Yumura Onsen

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Like many other mountainous regions in Japan, Yamanashi Prefecture has several natural hot springs that have been popular with travelers for hundreds of years. Kofu’s Yumura Onsen is famous for the sheer number of different hot-spring (onsen) resorts located on and around Onsen Alley, a narrow, winding street at the foot of Mount Yumura, just a 10-minute drive from Kofu Station. Some are full-service hot-spring hotels, while others are more casual Japanese-style inns. Simply exploring the area is a great way to wind down, but the hot springs are the best place to relax.

The area’s history goes back to the year 808, when the hot spring that feeds the local spas was reputedly discovered by Kukai (774-835), the famous priest who established the Shingon school of Buddhism. The legend goes that there was a large boulder blocking the road, so Kukai used a walking stick to move the rock while chanting a spell and the hot spring gushed from the ground.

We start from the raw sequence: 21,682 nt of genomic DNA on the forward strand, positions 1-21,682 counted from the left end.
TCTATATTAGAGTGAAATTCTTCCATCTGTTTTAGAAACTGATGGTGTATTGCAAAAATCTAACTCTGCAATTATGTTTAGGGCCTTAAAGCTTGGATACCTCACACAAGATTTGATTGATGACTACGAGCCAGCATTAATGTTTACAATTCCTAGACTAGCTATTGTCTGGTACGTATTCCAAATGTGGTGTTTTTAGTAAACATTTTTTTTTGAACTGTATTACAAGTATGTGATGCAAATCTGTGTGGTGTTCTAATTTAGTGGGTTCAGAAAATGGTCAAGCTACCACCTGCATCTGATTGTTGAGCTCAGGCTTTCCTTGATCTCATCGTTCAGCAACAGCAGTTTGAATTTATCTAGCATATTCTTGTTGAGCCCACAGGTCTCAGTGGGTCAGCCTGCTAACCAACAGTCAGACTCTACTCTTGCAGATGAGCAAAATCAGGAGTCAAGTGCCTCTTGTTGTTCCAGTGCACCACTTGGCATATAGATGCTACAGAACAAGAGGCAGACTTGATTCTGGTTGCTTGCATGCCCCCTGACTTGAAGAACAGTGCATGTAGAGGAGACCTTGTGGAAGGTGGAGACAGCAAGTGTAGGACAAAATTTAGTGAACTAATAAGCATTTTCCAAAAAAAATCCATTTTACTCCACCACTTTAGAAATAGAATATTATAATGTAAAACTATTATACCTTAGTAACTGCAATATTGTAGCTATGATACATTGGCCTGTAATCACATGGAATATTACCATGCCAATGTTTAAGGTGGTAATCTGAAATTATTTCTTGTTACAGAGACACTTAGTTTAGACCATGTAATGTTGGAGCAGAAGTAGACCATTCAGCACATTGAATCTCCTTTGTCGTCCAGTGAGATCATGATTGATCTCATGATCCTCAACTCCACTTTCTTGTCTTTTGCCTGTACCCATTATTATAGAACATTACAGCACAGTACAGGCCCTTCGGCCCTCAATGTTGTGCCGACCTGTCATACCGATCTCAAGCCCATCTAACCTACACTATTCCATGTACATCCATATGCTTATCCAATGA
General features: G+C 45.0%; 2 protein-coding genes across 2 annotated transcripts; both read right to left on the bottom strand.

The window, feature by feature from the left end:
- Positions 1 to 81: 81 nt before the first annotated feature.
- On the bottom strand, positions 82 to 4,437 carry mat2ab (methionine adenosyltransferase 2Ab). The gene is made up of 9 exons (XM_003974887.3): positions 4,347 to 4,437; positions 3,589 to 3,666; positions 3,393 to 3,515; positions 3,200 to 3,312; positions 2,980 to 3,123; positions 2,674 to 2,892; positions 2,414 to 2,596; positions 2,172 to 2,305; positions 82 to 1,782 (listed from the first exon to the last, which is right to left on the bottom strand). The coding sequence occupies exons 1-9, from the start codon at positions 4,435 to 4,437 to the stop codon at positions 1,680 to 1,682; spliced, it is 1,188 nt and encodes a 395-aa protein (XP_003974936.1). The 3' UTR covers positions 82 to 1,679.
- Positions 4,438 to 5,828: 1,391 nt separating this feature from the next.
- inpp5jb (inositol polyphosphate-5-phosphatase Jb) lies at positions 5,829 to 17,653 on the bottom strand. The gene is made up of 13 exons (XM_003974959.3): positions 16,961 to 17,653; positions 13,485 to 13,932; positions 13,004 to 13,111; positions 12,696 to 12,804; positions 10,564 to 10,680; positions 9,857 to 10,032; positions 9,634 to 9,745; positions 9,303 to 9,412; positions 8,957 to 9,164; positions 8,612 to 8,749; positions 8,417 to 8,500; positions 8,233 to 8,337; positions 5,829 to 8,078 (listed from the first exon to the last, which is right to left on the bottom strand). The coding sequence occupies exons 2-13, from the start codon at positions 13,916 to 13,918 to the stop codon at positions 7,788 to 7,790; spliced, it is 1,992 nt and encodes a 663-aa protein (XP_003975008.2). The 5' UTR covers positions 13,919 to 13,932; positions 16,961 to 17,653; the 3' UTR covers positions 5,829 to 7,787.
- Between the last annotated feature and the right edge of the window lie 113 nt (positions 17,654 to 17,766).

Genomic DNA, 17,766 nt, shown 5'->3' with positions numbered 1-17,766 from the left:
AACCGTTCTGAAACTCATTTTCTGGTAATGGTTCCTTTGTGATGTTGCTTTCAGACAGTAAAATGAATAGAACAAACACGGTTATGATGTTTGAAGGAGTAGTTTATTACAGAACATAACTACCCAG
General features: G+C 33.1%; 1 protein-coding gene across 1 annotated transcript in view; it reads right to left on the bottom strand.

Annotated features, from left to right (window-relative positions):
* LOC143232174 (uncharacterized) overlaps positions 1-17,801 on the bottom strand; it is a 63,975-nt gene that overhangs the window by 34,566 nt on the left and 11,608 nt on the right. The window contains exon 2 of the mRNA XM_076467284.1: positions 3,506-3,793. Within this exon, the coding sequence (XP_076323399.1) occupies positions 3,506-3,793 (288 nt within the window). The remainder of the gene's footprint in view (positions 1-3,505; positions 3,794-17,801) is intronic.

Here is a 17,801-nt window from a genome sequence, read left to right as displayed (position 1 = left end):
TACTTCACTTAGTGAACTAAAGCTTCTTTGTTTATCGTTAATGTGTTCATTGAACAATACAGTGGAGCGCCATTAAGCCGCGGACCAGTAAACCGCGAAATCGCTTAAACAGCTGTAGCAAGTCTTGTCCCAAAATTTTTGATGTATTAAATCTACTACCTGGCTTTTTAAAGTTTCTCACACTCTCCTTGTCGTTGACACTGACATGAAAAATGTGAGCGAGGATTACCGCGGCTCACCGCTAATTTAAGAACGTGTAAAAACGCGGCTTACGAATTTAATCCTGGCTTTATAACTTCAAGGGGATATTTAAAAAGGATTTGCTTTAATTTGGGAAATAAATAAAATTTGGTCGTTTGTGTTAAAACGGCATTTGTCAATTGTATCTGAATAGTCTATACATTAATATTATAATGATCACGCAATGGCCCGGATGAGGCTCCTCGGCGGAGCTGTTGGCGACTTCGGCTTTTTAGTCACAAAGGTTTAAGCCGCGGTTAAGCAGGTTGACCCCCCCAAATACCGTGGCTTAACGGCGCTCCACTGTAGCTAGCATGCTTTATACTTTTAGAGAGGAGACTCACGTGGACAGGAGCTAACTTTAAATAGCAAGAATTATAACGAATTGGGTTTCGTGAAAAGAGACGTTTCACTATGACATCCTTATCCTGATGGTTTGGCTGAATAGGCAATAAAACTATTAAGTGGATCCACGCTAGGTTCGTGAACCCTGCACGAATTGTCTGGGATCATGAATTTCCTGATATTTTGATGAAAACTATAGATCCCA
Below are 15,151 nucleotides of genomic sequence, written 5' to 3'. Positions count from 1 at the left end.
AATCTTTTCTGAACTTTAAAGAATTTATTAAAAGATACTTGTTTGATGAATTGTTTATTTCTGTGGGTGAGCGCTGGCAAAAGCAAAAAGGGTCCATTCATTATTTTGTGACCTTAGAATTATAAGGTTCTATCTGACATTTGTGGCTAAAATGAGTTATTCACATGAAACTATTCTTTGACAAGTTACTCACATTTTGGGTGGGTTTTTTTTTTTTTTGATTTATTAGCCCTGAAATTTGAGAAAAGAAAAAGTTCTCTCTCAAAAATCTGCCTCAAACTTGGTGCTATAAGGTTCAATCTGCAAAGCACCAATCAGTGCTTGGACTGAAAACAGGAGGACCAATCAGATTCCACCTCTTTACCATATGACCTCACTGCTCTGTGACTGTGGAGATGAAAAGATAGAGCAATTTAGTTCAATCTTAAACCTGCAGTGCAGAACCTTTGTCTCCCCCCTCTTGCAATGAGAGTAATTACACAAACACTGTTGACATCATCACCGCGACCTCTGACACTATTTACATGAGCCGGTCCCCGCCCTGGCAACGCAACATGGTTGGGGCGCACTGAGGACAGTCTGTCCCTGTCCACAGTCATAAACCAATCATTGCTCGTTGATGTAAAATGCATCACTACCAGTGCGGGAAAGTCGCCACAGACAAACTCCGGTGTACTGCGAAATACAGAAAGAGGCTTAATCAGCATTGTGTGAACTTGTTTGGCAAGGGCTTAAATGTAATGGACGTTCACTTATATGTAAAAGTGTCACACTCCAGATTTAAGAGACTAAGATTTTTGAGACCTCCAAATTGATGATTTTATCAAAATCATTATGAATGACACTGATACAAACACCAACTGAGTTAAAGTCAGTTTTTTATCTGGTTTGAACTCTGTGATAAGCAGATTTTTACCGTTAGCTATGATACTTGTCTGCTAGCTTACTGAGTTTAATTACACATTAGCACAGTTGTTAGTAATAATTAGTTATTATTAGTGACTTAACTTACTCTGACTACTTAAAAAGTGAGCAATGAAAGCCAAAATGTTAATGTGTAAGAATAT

By the sixteenth century, Yumura Onsen was a well-established part of the prosperous city of Kofu. It was even popular with the warlord Takeda Shingen, who ruled Kai Province (present-day Yamanashi) from 1540 to 1573. It is said that Shingen would visit the hot springs to hasten his recovery from battle wounds.

Over the years, Yumura Onsen has been popular with artists such as woodblock printmaker Katsushika Hokusai (1760-1849), who depicted the area in his work, and visited by other prominent people, including the writer Osamu Dazai (1909-1948). Today, the area maintains an old-fashioned aesthetic, with onsen hotels, inns, and noodle shops and local izakaya pubs. The 10 hot-spring venues in Yumura together form the Yumura Hot Spring Union. Most venues accept visitors who want to enjoy the baths even without booking a room. The spring water has an average temperature of 40 degrees Celsius and is weakly alkaline.



Venue Address

400-0073 3-10-5 Yumura, Kofu-shi

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